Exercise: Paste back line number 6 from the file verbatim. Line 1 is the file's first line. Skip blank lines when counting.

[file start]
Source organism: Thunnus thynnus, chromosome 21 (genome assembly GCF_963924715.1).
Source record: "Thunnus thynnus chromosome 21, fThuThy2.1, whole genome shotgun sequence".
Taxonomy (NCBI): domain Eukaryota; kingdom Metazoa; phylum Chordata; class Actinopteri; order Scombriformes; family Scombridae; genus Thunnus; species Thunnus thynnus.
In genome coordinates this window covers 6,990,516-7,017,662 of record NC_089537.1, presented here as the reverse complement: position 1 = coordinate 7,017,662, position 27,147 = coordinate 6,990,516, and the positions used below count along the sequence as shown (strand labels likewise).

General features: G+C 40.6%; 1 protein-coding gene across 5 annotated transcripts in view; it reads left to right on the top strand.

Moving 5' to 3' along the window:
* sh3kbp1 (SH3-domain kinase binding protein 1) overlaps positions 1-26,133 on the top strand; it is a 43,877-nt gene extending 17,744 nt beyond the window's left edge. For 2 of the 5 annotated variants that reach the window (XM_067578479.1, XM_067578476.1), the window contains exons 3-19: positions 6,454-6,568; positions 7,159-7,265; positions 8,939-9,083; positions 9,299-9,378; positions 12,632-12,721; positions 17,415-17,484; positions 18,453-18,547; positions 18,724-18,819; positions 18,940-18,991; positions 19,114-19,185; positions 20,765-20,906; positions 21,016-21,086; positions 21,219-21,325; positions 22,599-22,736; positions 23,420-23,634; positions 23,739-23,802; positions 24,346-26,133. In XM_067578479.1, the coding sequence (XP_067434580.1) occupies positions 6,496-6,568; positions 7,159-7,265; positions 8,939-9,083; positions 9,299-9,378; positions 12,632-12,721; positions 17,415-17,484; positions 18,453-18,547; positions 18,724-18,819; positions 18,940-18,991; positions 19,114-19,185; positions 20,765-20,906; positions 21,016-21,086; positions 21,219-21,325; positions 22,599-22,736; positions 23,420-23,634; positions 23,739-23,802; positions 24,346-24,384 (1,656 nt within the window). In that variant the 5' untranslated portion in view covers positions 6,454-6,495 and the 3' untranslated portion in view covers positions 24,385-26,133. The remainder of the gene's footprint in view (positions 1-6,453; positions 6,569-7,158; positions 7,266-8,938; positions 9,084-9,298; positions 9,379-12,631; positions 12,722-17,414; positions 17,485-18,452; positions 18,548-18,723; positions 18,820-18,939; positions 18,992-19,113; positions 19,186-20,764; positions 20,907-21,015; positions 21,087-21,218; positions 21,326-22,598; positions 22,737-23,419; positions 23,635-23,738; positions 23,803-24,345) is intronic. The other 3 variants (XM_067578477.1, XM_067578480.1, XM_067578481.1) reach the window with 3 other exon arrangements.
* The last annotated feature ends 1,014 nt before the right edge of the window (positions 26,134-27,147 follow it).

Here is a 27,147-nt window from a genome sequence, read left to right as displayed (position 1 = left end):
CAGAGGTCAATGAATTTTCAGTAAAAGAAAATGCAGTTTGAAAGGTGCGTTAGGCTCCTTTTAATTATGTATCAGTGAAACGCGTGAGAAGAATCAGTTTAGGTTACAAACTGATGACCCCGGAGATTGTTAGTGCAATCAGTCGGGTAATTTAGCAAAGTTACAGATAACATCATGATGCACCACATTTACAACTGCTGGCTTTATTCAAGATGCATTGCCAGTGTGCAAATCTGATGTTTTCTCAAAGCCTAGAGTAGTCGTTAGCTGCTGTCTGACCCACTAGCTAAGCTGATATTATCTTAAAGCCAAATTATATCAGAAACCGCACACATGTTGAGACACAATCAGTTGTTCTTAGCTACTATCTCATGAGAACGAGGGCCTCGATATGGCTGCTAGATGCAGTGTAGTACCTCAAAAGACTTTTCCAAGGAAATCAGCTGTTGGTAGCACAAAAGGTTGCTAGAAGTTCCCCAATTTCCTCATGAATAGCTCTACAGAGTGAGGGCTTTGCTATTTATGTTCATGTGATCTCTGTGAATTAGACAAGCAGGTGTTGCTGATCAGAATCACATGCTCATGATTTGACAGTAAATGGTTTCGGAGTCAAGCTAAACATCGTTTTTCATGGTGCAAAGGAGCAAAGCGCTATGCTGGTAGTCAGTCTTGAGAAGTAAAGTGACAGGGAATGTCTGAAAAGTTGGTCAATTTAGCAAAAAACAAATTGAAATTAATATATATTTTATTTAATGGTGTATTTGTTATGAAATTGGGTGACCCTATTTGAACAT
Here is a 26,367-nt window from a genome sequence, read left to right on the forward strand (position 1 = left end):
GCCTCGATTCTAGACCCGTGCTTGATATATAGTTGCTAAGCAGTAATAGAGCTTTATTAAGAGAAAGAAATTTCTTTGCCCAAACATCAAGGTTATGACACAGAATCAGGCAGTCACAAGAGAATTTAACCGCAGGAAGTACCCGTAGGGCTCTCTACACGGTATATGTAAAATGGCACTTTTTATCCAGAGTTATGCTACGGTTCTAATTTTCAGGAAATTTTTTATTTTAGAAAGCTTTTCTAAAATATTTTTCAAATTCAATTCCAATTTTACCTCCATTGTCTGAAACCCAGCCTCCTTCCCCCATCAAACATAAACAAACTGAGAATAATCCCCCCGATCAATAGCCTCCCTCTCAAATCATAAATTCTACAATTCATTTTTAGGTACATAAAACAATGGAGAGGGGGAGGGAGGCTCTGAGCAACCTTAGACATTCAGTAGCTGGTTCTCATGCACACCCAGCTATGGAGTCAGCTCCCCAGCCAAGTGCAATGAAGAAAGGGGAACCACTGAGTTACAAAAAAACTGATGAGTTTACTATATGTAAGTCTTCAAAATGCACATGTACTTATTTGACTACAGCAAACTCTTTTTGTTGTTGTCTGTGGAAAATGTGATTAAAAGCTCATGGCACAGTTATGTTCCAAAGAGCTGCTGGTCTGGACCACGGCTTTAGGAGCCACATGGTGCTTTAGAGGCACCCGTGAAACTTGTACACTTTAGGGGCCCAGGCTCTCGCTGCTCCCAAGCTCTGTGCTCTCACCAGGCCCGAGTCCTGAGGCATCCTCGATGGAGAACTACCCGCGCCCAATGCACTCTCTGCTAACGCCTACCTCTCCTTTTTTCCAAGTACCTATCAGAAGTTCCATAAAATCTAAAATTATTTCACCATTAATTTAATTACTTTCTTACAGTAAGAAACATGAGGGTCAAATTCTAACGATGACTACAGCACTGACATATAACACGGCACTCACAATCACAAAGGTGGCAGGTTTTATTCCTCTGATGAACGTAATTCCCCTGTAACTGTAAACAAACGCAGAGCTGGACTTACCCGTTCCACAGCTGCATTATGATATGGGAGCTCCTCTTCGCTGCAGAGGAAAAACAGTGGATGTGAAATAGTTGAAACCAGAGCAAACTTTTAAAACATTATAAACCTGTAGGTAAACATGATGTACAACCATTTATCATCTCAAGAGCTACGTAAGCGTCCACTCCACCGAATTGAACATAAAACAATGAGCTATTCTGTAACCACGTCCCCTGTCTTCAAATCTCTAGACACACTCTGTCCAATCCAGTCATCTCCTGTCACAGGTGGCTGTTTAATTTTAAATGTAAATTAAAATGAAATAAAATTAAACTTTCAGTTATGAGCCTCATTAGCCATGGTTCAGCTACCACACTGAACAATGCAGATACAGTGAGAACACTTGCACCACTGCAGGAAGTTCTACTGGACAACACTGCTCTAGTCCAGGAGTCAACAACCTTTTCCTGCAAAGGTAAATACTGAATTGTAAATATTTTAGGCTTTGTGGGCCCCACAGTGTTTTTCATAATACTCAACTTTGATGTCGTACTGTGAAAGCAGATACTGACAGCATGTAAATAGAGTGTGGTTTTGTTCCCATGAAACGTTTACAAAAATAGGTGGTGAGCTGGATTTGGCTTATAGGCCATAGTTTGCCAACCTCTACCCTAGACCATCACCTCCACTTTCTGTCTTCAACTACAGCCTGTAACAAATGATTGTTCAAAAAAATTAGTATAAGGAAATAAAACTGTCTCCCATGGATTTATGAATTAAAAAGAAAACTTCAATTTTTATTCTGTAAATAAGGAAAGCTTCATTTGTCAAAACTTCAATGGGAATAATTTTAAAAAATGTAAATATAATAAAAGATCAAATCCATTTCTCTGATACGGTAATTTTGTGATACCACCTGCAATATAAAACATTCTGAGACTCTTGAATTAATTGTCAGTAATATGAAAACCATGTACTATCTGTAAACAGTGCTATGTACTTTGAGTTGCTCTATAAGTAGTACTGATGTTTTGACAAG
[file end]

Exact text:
Moving 5' to 3' along the window: